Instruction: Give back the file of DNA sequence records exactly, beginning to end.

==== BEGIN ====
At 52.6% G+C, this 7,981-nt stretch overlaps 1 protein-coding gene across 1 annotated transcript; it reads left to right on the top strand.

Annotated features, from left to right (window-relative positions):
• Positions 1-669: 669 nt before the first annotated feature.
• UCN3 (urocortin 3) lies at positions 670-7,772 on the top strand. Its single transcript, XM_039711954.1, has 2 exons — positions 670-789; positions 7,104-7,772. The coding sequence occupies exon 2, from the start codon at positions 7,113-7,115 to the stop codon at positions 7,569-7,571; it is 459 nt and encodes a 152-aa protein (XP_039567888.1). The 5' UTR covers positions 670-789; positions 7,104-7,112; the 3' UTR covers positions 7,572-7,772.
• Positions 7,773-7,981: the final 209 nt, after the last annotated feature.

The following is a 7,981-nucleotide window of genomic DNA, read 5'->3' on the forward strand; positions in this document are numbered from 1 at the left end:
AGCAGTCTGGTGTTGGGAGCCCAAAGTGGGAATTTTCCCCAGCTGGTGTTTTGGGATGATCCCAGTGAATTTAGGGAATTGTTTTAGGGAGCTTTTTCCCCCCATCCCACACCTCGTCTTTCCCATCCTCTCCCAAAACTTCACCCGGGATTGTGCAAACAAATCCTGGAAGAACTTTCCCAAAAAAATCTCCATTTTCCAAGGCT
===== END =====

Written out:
At 52.6% G+C, this 7,981-nt stretch overlaps 1 protein-coding gene across 1 annotated transcript; it reads left to right on the top strand.

Annotated features, from left to right (window-relative positions):
• Positions 1-669: 669 nt before the first annotated feature.
• UCN3 (urocortin 3) lies at positions 670-7,772 on the top strand. Its single transcript, XM_039711954.1, has 2 exons — positions 670-789; positions 7,104-7,772. The coding sequence occupies exon 2, from the start codon at positions 7,113-7,115 to the stop codon at positions 7,569-7,571; it is 459 nt and encodes a 152-aa protein (XP_039567888.1). The 5' UTR covers positions 670-789; positions 7,104-7,112; the 3' UTR covers positions 7,572-7,772.
• Positions 7,773-7,981: the final 209 nt, after the last annotated feature.

The following is a 7,981-nucleotide window of genomic DNA, read 5'->3' on the forward strand; positions in this document are numbered from 1 at the left end:
AGCAGTCTGGTGTTGGGAGCCCAAAGTGGGAATTTTCCCCAGCTGGTGTTTTGGGATGATCCCAGTGAATTTAGGGAATTGTTTTAGGGAGCTTTTTCCCCCCATCCCACACCTCGTCTTTCCCATCCTCTCCCAAAACTTCACCCGGGATTGTGCAAACAAATCCTGGAAGAACTTTCCCAAAAAAATCTCCATTTTCCAAGGCT